IceBurgers Review

IceBurgers Review

Oct 25, 2013

IceBurgers is an environmental tale. Two ships collide in the Antarctic, spewing burgers and letters, and a penguin has to clean it up. Alrighty.

Interestingly enough, what makes this game unique is what probably is its best feature: the lack of frills. It rocks a simple motif and features even simpler gameplay, and, as such, can be a formidable time waster.

The gameplay is an atypical mix of crossword puzzle and Scrabble. A square grid of 25 tiled letters makes up the playing area, and words are supposed to be created via swiping a finger across letters in fairly liberal fashion. When a word is formed, it lightens up and explodes, and the tiled letters are replaced randomly by falling tiles from ice2above.

Now, after the first word is formed, a penguin shows up as a placekeeper of sorts. It ends up at the tile that was occupied by the last letter of the last word formed. The kicker is that all subsequent word formed must start with a letter tile that is adjacent to the penguin. Since the penguin is almost always moving, this adds a degree of difficulty to the gameplay, as it isn’t possible to just spell a word anywhere at anytime; the places where a new word can emanate from in the grid are dependent on where the penguin is. On another level, this also opens the door to interesting strategy, as moving the penguin around to more optional spots can be quite the challenge.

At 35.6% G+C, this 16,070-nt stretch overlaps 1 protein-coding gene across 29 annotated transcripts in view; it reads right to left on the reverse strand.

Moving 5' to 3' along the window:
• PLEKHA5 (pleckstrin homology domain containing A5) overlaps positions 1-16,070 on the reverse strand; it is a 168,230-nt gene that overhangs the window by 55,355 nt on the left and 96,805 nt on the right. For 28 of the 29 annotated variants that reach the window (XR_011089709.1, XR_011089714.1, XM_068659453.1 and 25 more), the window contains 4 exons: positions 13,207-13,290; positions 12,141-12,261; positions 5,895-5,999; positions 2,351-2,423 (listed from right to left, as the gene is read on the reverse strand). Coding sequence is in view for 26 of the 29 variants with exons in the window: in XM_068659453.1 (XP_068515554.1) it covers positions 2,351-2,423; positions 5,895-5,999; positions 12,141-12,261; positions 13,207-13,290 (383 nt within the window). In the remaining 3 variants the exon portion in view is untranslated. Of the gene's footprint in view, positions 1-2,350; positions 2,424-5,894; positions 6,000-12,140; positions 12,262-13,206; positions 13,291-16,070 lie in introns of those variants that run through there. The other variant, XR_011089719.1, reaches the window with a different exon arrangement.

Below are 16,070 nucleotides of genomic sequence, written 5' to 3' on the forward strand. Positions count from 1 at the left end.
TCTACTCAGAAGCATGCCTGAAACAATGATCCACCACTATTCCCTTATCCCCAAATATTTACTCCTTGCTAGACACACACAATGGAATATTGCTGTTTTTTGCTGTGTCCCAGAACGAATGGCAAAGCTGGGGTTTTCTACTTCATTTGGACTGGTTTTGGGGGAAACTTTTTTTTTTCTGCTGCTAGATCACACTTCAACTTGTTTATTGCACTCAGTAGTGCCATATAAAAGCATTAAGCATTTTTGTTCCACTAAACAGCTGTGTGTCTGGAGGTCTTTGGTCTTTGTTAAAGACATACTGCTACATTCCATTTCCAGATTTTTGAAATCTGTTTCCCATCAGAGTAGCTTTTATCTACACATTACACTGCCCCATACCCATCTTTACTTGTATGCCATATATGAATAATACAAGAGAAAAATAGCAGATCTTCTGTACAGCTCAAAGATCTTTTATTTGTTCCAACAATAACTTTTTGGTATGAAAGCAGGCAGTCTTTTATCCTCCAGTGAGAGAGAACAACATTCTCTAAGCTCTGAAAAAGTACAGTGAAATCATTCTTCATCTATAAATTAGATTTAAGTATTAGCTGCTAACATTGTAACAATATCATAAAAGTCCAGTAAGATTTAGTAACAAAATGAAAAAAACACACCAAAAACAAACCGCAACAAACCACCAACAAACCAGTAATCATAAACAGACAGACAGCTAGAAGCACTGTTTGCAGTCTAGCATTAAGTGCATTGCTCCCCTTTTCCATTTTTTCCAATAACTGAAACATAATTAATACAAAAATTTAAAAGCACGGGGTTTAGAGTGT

The game UI is dressed in blue, with white accents. The animations are not explosive, but get the job done. As noted earlier, there are not too many visual distractions, and that helps with the gameplay to a degree.

All in all, the word that keeps popping up is “simple.” It’s easy to understand, and needs little prep to play. I say well done.

SteamBirds Review

SteamBirds Review

Jan 5, 2011

SteamBirds takes you through the purported history of early 20th-century aerial combat, as you command a fleet of red biplanes in combat against enemies who had the gall to paint their vehicles other colors, like blue and green. The gameplay is turn-based strategy, but not in the grid-based way that the name “turn-based strategy” may make you think of. You control the flight path of your planes, setting their line of flight and activating any powerup abilities you want to use (that let you go faster, do a u-turn, be invincible, or other abilities) before each turn, then all units in play make their move simultaneously. It’s less turn-based strategy and more “red light/green light”-based strategy. Your goal is obviously to take out all the enemy planes without being taken out yourself, and trying not to lose any planes or take any damage to earn as many stars as possible.